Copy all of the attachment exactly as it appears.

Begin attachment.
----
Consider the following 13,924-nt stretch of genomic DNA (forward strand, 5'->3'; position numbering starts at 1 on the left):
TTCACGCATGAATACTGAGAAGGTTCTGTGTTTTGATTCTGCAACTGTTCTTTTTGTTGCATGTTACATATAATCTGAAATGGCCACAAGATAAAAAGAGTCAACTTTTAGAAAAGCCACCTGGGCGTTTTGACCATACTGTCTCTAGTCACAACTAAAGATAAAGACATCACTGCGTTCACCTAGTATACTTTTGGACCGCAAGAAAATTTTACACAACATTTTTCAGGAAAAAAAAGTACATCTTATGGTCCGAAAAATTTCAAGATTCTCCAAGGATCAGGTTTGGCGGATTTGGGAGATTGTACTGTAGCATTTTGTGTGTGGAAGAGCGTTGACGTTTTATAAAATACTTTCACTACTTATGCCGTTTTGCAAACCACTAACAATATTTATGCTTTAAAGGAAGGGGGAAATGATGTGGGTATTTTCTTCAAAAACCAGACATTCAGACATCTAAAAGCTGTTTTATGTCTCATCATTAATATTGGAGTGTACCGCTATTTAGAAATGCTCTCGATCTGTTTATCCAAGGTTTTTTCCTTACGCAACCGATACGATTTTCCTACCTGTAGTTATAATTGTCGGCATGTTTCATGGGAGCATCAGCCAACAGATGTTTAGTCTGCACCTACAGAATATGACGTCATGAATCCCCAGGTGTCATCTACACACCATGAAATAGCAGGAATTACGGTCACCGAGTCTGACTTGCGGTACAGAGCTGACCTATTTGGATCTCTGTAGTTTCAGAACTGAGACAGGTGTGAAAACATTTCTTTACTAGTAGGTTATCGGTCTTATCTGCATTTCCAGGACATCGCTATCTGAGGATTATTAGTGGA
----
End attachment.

Consider the following 13,924-nt stretch of genomic DNA (forward strand, 5'->3'; position numbering starts at 1 on the left):
TTCACGCATGAATACTGAGAAGGTTCTGTGTTTTGATTCTGCAACTGTTCTTTTTGTTGCATGTTACATATAATCTGAAATGGCCACAAGATAAAAAGAGTCAACTTTTAGAAAAGCCACCTGGGCGTTTTGACCATACTGTCTCTAGTCACAACTAAAGATAAAGACATCACTGCGTTCACCTAGTATACTTTTGGACCGCAAGAAAATTTTACACAACATTTTTCAGGAAAAAAAAGTACATCTTATGGTCCGAAAAATTTCAAGATTCTCCAAGGATCAGGTTTGGCGGATTTGGGAGATTGTACTGTAGCATTTTGTGTGTGGAAGAGCGTTGACGTTTTATAAAATACTTTCACTACTTATGCCGTTTTGCAAACCACTAACAATATTTATGCTTTAAAGGAAGGGGGAAATGATGTGGGTATTTTCTTCAAAAACCAGACATTCAGACATCTAAAAGCTGTTTTATGTCTCATCATTAATATTGGAGTGTACCGCTATTTAGAAATGCTCTCGATCTGTTTATCCAAGGTTTTTTCCTTACGCAACCGATACGATTTTCCTACCTGTAGTTATAATTGTCGGCATGTTTCATGGGAGCATCAGCCAACAGATGTTTAGTCTGCACCTACAGAATATGACGTCATGAATCCCCAGGTGTCATCTACACACCATGAAATAGCAGGAATTACGGTCACCGAGTCTGACTTGCGGTACAGAGCTGACCTATTTGGATCTCTGTAGTTTCAGAACTGAGACAGGTGTGAAAACATTTCTTTACTAGTAGGTTATCGGTCTTATCTGCATTTCCAGGACATCGCTATCTGAGGATTATTAGTGGA